Security cluster ministers raised more questions around Nkandla than they answered in a briefing that at times bordered on the farcical.
Security cluster ministers seemed to have a well-defined set of talking points they wanted to bring across on Thursday: the government did not build President Jacob Zuma a home, they had only been doing the job given to them when they challenged Public Protector Thuli Madonsela in court, it is time to stop publishing pictures of the Zuma homestead in Nkandla, and the important number when it comes to Nkandla is R71-million, not R208-million.
But in a post-cabinet briefing that at times bordered on the farcical, the ministers instead raised more questions around Nkandla than they answered.
Though the cabinet meeting that formed the basis of the briefing included a laundry list of items that were discussed, from the performance of sports teams to the disaster in the Philippines, the ministers of police, defence and state security were all rolled out to answer questions on just one point at the end of the discussion list: Nkandla, and the challenge those ministers had launched to demand the right to vet the Public Protector's report on government spending on the homestead.
But things rapidly went off the rails, with confusion about timelines and the legality of photos.
National key point
The Nkandla residence was declared a national key point in 2010, police minister Nathi Mthethwa patiently explained. "What then happened, the state committed itself, its funds, on the security detail of the President's residence," he said.
But it is well-documented that public spending at Nkandla started well before 2010, and that millions of rands had actually been spent in the previous financial year. There is also no indication that the money for security upgrades was drawn from a special account linked to national key points, or that the spirit of the act (which encourages the state to make owners pay for required security spending) was followed.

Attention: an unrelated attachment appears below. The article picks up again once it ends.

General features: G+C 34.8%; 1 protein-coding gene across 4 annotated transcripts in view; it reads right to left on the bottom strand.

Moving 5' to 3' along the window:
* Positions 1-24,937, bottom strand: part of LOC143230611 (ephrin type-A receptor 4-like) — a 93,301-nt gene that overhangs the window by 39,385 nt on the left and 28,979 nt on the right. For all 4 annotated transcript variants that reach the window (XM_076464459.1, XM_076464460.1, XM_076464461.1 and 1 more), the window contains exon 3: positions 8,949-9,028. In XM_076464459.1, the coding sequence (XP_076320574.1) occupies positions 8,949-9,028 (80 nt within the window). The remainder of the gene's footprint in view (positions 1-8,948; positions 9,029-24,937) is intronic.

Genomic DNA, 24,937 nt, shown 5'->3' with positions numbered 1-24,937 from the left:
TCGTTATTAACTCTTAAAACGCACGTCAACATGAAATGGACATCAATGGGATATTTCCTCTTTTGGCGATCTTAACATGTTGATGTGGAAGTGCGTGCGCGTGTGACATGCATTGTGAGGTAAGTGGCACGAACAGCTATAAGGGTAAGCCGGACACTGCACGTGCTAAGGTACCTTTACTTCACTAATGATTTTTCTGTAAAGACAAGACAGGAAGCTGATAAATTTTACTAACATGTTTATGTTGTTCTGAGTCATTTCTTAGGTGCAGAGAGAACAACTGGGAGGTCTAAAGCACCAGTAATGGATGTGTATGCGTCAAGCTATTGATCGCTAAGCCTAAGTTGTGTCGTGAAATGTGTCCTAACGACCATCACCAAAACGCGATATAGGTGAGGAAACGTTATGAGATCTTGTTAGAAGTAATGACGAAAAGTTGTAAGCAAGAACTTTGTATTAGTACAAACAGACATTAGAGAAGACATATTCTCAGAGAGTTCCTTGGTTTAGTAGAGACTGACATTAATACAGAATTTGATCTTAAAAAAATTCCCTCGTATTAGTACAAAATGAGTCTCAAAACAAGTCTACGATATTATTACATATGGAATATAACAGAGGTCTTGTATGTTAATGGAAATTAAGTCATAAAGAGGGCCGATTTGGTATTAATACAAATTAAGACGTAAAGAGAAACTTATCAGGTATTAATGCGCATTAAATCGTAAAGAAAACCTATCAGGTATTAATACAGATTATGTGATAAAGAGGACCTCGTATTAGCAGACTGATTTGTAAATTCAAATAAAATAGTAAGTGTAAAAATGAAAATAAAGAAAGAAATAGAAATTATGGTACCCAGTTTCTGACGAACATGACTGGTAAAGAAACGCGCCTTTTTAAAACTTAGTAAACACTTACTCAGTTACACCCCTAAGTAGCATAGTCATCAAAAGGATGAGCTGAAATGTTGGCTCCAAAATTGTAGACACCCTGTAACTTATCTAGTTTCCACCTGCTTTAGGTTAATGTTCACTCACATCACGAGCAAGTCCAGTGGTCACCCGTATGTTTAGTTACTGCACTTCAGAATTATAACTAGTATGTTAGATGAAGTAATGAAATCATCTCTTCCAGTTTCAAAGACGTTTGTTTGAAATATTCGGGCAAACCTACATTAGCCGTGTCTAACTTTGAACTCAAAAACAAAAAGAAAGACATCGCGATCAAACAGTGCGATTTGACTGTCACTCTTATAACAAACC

Asked about the discrepancy, Mthethwa said a threat assessment around Zuma had been done well before he assumed national office, but questions were concluded before he could be asked for further clarification.
The briefing also featured state security minister Siyabonga Cwele explaining that the state held a lease on the state land on which housing for security staff had been built, then correcting himself to say that the land was actually owned by the Ingonyama Trust, and then saying that land owned by the Ingonyama Trust is actually state land.
In fact, Ingonyama acts as a trust on behalf of the Zulu people.
Mthethwa also struggled to explain an apparently new approach to photos of Nkandla. Publishing such photos is illegal, he said, as it could compromise security. Asked whether those breaking the law would be prosecuted he said the government was "asking nicely" that such photos not be shared. But the briefing ended before he could be asked whether the request was linked to the proximity of elections, or whether it amounted to a lack of seriousness with regards to national security.
Mthethwa's greatest fumble, however, must have been his invocation of the Nazi propaganda machine as analogy for those we, he said, continue to perpetrate the idea that the government built the houses in Zuma's homestead. "Those who do so follow the example of [Joseph] Goebbels, propagandist of Hitler."